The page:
I have been thinking about angles, about the breaks of a line, the twisting of an ankle, of tripping, about any alteration of a trajectory.

What a joy to move from a handshake to a hug. Fortunate events have to happen for this inertia to appear. What a moment of elation to exchange that first hug with someone you encounter for the second time.

 

I have seen a wax line making itself fit into a corner. It pulls from its inner strength, its extremities stick to the walls. What arises is the longest, most narrow trapeze I have ever seen.

 

Maybe a straight line was once an angle that closed in on itself.

 

How do you allow a single line to take a rest from the form of which it occupies? How can you witness the moment in which it decides its own direction?

 

While I believe I am moving forward, all I am really doing is pushing the triangle backwards. It becomes more complex when the things that integrate it begin to break off.

 

Maybe a straight line was once an angle that opened itself.

 

How long does it take to get out of the triangle?

 

How long does it take to arrive at the line?

 

Daniela Libertad. April 2016. Austin TX

EST_Inversión5_montados_web.jpg
Estudio sobre triángulo (inversión 5), 2019
Color pencil on paper.
35.5 x 306.9 cm
EST_Reforma1_2019_completas.jpg
Estudio sobre triángulo (reforma 1), 2019
Color pencil on paper.
35.5 x 418.5 cm
DL_Triángulo_Amarillo.jpg
Estudio sobre triángulo (distensión-tensión), 2017
Color pencil on paper.
35.5 x 418.5 cm
EST_PN_2017_Par.jpg
Estudio sobre triángulo (Positivo-Negativo), 2017
Color pencil on paper.
35.5 x 418.5 cm
EST_Desdoble.jpg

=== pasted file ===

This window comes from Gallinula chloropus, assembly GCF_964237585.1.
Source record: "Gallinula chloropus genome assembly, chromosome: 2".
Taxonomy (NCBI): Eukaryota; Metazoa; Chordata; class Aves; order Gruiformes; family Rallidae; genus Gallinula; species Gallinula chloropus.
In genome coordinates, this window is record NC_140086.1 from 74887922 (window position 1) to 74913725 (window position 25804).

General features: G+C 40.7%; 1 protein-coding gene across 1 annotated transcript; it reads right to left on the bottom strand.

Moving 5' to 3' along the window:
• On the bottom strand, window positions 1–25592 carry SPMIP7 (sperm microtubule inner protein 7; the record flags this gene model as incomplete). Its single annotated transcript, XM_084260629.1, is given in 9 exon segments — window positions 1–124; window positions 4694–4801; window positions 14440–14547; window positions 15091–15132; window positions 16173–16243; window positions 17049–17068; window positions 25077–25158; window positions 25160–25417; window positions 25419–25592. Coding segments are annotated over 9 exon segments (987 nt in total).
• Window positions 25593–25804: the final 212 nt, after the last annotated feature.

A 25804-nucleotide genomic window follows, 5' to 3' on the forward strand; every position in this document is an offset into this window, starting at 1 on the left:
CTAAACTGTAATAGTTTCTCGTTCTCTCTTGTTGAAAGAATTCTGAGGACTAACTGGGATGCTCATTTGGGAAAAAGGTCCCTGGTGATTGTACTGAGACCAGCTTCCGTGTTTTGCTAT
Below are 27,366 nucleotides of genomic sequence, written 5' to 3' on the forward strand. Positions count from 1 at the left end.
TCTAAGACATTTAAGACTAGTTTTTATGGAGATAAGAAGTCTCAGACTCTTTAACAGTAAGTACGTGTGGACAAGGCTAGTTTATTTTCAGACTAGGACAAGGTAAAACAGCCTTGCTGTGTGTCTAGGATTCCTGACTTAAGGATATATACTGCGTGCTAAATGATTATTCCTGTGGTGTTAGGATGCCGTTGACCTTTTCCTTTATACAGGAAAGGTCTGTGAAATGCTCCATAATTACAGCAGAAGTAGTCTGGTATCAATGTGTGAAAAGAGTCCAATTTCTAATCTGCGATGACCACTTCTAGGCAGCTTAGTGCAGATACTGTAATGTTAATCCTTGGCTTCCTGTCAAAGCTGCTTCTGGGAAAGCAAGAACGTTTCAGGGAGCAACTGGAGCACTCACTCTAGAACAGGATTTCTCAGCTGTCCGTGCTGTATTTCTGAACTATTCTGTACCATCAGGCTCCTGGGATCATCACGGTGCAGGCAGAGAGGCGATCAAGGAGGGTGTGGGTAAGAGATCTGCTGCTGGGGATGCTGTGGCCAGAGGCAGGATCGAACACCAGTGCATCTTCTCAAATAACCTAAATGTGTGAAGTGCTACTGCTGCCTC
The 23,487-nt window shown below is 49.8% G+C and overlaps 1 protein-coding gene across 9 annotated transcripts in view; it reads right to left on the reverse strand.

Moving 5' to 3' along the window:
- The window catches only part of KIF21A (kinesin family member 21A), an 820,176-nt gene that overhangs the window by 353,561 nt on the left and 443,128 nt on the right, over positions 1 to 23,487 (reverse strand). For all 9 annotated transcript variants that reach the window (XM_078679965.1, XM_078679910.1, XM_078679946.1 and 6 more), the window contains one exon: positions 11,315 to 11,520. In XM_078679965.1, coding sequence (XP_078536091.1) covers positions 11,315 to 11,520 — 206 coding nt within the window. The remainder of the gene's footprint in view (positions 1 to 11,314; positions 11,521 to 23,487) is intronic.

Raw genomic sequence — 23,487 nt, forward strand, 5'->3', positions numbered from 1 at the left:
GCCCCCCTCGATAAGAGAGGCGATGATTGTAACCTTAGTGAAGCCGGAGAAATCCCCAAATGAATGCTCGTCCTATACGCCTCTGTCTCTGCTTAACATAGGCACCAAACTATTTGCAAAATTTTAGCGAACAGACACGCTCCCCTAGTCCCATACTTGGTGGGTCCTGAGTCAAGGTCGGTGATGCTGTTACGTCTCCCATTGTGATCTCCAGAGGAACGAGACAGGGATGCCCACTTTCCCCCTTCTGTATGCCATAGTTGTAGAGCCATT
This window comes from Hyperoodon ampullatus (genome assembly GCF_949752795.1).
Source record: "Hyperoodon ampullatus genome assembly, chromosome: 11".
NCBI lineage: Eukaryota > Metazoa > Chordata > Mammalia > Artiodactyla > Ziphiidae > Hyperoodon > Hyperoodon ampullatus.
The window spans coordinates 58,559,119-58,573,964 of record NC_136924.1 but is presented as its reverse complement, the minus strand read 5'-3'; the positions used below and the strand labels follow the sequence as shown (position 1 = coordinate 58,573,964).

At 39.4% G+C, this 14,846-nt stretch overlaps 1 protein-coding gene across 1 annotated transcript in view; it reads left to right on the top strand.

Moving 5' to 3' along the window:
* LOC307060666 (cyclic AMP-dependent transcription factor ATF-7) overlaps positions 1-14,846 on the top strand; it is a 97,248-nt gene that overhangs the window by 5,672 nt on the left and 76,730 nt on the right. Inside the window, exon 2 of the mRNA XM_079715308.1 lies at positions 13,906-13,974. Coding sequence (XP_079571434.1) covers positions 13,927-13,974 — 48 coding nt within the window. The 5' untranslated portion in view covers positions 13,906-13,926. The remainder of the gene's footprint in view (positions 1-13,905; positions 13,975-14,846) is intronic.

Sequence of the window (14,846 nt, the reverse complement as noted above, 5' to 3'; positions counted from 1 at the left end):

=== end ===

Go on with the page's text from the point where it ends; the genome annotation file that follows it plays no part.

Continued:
Estudio sobre triángulo (desdoble), 2017
Color pencil on paper.
35.5 x 672 cm
Estudio sobre triángulo (disección), 2017
Graphite on paper.
35.5 x 279 cm
DL_EST_(inversion)2016_Montaje.jpg
Estudio sobre triángulo (inversión 1), 2016
Color pencil on paper.
35.5 x 362.7 cm
Estudio sobre triángulo (inversión 2), 2016
Color pencil on paper.
35.5 x 306.9 cm
Estudio para  triángulos abiertos 2, 2016
Wood
31 x 60.5 cm
Estudio para  triángulos abiertos, 2014
Wood
35 x 48 cm
Estudio para  triángulo de cuatro líneas, 2013-2015
Wood
185 x 80 x 1 cm

Estudio sobre triángulo, 2016

Residency / Solo show at The Museum of Human Achievement, Austin, TX.

Curated by Leslie Moody Castro

According to definition, a triangle is composed of three straight sides and three angles. In other words, three lines, bent at various yet specific angles together make the closed figure of a triangle. In the hands of Daniela Libertad, however, these simple properties that define the triangle are problematized in the most subtly poetic ways. During her time in residence at the Museum of Human Achievement and during the Fusebox Festival, Daniela will make the properties of the triangle her subject matter, questioning its definition through a variety of medium, and exploring how this simple, yet complex form creates relationships with space and the human body.

                           

 Leslie Moody Castro

Publication available on PDF

Exhibition view. The Museum of Human Achievement. Austin, TX
Photo credit: Lauren Klotzman
Exhibition view. The Museum of Human Achievement. Austin, TX
Photo credit: Lauren Klotzman
Exhibition view. The Museum of Human Achievement. Austin, TX
Photo credit: Lauren Klotzman
Amarillo 3, 2016 . Color pencil on paper . 41 x 42 inches
Photo credit: Donny Ray
Amarillo 2, 2016 . Color pencil on paper . 41 x 42 inches
Photo credit: Donny Ray
Exhibition view. The Museum of Human Achievement. Austin, TX
Photo credit: Lauren Klotzman
Estudio para triángulo abierto, 2016 . Copper pipes . 32 x 05 x 183 inches​
Photo credit: Donny Ray
Amarillo 5, 2016 . Color pencil on paper . 41 x 42 inches
Photo credit: Donny Ray
Puntos de tensión (2), 2016 . Cotton thread, pins . 17 x 0.3 x 17 inches
Puntos de tensión (1), 2016 . Cotton thread, pin . 34 x 0.3 x 0.1 inches